• Referring now to FIG. 1-3, there is, generally illustrated by reference numeral 20, a catheter in accordance with the principles of the present invention. As shown, catheter 20 includes an elongated flexible or rigid plastic tubular catheter body 22 having a proximal end 24 and a distal end 26. Catheter 20 includes proximate its longitudinal distal end 26 a phased array ultrasonic transducer 30 which is used to transmit ultrasound and receive resultant echoes so as to provide a field of view within which flow rates can be measured and features imaged. An electrical conductor 36 is disposed in the catheter body 22 for electrically connecting transducer 30 to control circuitry 34 external of catheter body 22. An access port 40 is disposed in catheter body 22 and extends from proximate the proximal end 24 of catheter body 22 to proximate the distal end 26 of catheter body 22. Access port 40 is configured to receive a therapeutic device, such as a catheter, medication, sensors, etc., so as to enable such items to be delivered via access port 40 to distal end 26 of catheter body 22 for operation within the ultrasonic transducer field of view. Such items might be used for intervention; e.g., ablation catheter, surgical device, etc., monitoring blood pressure, sampling blood, etc. A guide wire access port 42 is also disposed within catheter body 22 and extends from proximate proximal end 24 of the catheter body 22 to proximate distal end 26 of catheter body 22 for receiving a guide wire 44.
  • In the preferred embodiment of the present invention, the ultrasonic transducer preferably has a frequency of 5 to 20 megahertz (MHz) and more preferably a frequency of 7 to 10 MHz. Intracardiac imaging in an adult will require image penetration of up to 2 to 10 centimeters (cm). In the preferred embodiment, catheter body 22 preferably has a diameter of 1.9 to 7.6 mm (4 to 24 French [one French equals one millimeter (mm)] divided by Pi and, more preferably, a diameter of 1.9 to 3.8 mm (6 to 12 French). In the preferred embodiment, access port 40 has a diameter of 2.2 to 2.5 mm (7 to 8 French) and guide wire port 42 has a diameter of 0.635 to 0.965 mm (.025 to .038 inches).
  • As generally illustrated in FIG. 2, catheter 20 of the present invention can be utilized in a medical system including the appropriate control circuitry 34 for controlling operation of the ultrasonic transducer. As illustrated in FIG. 3, control circuitry 34 is electrically interconnected to transceiver circuitry 35 (T/R) for receiving and transmitting signals via the electrical conductor 36 to ultrasonic transducer 30. In turn, transceiver circuitry 35 is electrically interconnected to Doppler circuitry 37 and an appropriate display device 38 for displaying hemodynamics or blood flow. In addition, transceiver circuitry 35 is electrically interconnected to suitable imaging circuitry 39 which is interconnected to a display 41 for displaying images.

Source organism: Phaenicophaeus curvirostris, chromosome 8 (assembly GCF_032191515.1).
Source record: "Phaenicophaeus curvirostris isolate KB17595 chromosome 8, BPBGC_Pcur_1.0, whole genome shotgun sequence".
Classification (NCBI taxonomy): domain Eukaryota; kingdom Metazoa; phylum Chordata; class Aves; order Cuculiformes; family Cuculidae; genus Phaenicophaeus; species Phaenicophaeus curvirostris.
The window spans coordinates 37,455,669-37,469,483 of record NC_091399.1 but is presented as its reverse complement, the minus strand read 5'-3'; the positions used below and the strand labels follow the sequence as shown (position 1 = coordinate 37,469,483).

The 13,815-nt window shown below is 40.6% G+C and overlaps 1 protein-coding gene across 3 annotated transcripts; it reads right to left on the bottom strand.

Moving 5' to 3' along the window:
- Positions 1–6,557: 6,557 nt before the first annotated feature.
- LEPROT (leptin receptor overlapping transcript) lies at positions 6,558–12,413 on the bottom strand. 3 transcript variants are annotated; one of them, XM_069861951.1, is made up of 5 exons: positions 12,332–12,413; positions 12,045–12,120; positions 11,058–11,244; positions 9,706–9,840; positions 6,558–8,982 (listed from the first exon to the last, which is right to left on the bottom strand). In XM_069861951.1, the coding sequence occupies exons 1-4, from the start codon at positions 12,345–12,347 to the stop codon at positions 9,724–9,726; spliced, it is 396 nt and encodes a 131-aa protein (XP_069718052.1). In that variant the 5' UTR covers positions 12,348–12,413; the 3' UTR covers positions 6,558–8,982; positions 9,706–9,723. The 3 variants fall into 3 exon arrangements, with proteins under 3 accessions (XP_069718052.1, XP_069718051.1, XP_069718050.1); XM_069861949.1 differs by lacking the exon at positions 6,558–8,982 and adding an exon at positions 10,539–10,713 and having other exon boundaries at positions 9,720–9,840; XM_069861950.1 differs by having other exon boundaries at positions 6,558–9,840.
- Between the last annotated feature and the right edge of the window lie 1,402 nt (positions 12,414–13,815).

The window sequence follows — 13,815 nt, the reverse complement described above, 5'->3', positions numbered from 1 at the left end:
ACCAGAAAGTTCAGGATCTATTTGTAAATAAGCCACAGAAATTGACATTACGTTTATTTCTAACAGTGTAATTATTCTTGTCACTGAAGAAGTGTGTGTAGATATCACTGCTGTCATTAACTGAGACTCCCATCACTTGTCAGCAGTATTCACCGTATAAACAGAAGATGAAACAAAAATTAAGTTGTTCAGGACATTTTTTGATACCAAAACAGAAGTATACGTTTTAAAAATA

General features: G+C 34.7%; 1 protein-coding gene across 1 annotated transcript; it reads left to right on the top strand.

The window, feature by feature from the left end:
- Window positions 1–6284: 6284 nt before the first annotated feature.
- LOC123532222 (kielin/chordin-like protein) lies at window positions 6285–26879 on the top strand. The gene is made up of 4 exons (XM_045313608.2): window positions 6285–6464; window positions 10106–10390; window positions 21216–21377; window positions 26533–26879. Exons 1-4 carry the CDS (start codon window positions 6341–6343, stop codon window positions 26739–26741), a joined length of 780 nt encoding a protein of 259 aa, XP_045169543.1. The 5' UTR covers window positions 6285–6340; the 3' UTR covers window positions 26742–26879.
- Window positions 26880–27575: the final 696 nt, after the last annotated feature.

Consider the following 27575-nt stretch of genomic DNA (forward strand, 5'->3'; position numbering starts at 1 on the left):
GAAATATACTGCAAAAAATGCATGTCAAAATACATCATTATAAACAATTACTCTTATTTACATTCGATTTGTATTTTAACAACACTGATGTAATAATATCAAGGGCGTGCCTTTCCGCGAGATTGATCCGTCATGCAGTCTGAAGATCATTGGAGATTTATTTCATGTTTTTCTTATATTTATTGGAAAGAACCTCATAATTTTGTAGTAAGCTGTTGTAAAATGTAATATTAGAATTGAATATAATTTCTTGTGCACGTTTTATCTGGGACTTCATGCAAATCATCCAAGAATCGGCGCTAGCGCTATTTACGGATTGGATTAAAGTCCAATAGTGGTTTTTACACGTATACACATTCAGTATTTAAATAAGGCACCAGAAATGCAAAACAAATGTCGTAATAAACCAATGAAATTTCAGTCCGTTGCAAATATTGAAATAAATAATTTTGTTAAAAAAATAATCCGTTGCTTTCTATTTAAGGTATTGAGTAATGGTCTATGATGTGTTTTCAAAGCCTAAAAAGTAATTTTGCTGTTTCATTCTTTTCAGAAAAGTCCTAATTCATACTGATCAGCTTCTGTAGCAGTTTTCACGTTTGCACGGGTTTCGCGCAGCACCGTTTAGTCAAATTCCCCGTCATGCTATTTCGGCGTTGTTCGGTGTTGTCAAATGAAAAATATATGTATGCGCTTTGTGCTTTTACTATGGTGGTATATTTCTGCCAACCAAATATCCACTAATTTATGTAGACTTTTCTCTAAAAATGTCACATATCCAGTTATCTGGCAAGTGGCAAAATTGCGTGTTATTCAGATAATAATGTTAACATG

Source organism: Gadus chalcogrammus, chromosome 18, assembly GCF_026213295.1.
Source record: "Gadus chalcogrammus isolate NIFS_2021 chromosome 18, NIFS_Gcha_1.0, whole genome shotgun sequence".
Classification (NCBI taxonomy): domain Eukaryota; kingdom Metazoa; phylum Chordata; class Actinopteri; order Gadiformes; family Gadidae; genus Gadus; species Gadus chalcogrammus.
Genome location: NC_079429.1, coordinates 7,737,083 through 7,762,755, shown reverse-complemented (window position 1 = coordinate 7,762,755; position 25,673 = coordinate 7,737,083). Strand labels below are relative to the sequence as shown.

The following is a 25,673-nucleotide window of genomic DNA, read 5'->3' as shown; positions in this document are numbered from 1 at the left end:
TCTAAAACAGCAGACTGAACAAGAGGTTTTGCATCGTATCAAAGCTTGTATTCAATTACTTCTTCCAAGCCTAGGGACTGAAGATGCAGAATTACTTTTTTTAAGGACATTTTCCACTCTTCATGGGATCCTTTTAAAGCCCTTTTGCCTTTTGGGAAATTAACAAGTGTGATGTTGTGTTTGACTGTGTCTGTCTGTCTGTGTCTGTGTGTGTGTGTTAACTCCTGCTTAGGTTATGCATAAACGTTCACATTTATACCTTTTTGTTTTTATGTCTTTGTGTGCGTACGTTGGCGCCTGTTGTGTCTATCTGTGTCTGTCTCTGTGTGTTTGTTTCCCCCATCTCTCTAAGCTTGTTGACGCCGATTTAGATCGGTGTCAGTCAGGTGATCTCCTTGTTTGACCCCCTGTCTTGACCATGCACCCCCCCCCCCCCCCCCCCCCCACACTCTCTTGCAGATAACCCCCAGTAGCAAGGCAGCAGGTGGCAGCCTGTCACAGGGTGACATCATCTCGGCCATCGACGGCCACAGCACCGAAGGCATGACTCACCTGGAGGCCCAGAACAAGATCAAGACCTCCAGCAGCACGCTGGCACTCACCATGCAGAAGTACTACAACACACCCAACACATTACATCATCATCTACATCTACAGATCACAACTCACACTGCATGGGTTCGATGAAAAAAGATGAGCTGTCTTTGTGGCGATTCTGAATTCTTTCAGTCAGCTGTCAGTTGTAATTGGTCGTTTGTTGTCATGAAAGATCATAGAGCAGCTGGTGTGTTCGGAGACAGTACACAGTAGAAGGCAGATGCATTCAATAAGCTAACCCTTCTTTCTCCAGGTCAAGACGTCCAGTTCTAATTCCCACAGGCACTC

• During operation, control circuitry 34 might be designed to cause ultrasonic transducer 30 to vibrate so as to cause an appropriate ultrasound wave to project from proximate the distal end 26 of catheter body 22. The ultrasound wave, represented by waves 50 in FIG. 2, will propagate through the blood surrounding distal end 26 and a portion of the body structure. A portion of the ultrasound wave so transmitted will be reflected back from both the moving red blood cells and the like and the body structures to impinge upon transducer 30. An electrical signal is thereby generated and transmitted by the cable 36 to the input of transceiver 35. A signal might then be transmitted to Doppler circuitry 37 which will include conventional amplifying and filtering circuitry commonly used in Doppler flow metering equipment. Doppler circuitry 37 will analyze the Doppler shift between the transmitted frequency and the receive frequency to thereby derive an output proportional to flow rate. This output may then be conveniently displayed at display 38 which might be a conventional display terminal. Accordingly, the user will be able to obtain a readout of blood flow rates or hemodynamic information.
  • In order to obtain imaging information, control circuitry 34 will likewise trigger ultrasonic transducer 30 via transceiver 35 to vibrate and produce an ultrasound wave. Once again, a portion of the wave or energy will be reflected back to ultrasonic transducer 30 by the body features. A corresponding signal will then be sent by cable 36 to transceiver circuitry 35. A corresponding signal is then sent to the imaging circuitry 39 which will analyze the incoming signal to provide, at display 41, which also might be a conventional display apparatus, an image of the body features.
  • This imaging can occur while a therapeutic or surgical device is being used at distal end 26 of catheter 20 within the field of view provided by ultrasonic transducer 30. Accordingly, the user will be able to monitor his/her actions and the result thereof.